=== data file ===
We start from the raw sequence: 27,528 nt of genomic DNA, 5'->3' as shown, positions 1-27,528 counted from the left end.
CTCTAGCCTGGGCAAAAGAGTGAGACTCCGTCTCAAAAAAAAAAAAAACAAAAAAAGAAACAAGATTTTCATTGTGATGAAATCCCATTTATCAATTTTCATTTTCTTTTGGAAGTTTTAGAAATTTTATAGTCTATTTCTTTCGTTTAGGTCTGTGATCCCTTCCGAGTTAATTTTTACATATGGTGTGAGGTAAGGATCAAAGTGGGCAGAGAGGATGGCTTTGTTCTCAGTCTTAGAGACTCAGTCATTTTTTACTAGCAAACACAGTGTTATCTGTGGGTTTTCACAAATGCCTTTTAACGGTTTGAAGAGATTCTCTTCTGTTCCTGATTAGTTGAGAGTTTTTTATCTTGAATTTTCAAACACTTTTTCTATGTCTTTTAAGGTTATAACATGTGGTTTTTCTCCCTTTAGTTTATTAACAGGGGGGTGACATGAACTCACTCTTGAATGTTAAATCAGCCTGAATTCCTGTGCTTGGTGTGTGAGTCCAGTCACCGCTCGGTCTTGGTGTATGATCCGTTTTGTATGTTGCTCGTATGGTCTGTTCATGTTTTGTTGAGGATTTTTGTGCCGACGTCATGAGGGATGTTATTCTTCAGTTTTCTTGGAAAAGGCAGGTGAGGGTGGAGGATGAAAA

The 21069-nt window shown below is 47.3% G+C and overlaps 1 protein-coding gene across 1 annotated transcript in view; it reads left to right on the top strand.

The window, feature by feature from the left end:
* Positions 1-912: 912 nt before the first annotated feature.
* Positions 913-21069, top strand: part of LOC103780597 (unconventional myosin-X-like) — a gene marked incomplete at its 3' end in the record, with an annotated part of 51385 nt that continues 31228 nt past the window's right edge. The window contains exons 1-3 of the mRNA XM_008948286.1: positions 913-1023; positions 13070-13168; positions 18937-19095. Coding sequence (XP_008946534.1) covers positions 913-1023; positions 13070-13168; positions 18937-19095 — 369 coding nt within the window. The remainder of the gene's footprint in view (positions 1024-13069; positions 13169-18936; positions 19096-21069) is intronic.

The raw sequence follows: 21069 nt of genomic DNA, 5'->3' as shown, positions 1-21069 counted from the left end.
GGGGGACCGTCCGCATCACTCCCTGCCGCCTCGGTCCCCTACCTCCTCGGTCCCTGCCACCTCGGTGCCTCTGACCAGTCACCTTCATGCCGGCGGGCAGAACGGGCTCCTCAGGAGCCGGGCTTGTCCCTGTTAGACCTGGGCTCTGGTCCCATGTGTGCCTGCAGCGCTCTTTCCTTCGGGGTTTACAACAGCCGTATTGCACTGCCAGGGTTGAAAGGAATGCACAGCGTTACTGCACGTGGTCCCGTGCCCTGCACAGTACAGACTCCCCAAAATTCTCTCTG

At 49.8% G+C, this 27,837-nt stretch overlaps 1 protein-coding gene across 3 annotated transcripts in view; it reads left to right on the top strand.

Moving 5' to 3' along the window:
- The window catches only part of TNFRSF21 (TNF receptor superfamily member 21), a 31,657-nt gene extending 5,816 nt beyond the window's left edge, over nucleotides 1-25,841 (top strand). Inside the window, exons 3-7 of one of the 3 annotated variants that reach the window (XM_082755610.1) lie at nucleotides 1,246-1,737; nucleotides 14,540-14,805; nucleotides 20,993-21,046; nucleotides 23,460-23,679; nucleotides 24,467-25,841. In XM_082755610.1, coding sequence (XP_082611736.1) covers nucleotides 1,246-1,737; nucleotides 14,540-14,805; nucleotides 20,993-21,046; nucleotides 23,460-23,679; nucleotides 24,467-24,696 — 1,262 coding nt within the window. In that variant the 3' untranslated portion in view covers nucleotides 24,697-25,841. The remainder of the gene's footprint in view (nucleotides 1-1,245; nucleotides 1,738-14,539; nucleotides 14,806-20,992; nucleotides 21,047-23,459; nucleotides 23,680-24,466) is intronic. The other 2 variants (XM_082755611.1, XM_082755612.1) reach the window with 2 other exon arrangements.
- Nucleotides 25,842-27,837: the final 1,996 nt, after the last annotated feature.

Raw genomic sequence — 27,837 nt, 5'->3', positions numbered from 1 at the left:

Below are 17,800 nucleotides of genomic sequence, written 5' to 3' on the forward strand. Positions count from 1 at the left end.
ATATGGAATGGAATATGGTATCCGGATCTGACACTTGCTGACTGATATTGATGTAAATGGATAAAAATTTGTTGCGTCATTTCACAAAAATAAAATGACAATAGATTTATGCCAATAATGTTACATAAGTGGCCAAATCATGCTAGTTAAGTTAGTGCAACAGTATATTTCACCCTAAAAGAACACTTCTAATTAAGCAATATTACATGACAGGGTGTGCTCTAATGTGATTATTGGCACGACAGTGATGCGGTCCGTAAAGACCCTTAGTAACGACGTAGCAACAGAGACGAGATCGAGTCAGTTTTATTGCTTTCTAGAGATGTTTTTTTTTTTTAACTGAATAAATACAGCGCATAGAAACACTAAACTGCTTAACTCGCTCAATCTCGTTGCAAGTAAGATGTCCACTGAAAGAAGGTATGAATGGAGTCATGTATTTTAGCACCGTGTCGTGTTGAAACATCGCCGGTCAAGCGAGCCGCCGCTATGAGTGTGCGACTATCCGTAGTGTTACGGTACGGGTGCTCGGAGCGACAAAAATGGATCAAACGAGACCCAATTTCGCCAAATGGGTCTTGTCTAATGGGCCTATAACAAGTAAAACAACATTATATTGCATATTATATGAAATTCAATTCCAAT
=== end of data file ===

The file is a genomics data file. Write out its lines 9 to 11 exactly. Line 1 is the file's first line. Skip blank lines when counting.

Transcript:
At 49.8% G+C, this 27,837-nt stretch overlaps 1 protein-coding gene across 3 annotated transcripts in view; it reads left to right on the top strand.

Moving 5' to 3' along the window:
- The window catches only part of TNFRSF21 (TNF receptor superfamily member 21), a 31,657-nt gene extending 5,816 nt beyond the window's left edge, over nucleotides 1-25,841 (top strand). Inside the window, exons 3-7 of one of the 3 annotated variants that reach the window (XM_082755610.1) lie at nucleotides 1,246-1,737; nucleotides 14,540-14,805; nucleotides 20,993-21,046; nucleotides 23,460-23,679; nucleotides 24,467-25,841. In XM_082755610.1, coding sequence (XP_082611736.1) covers nucleotides 1,246-1,737; nucleotides 14,540-14,805; nucleotides 20,993-21,046; nucleotides 23,460-23,679; nucleotides 24,467-24,696 — 1,262 coding nt within the window. In that variant the 3' untranslated portion in view covers nucleotides 24,697-25,841. The remainder of the gene's footprint in view (nucleotides 1-1,245; nucleotides 1,738-14,539; nucleotides 14,806-20,992; nucleotides 21,047-23,459; nucleotides 23,680-24,466) is intronic. The other 2 variants (XM_082755611.1, XM_082755612.1) reach the window with 2 other exon arrangements.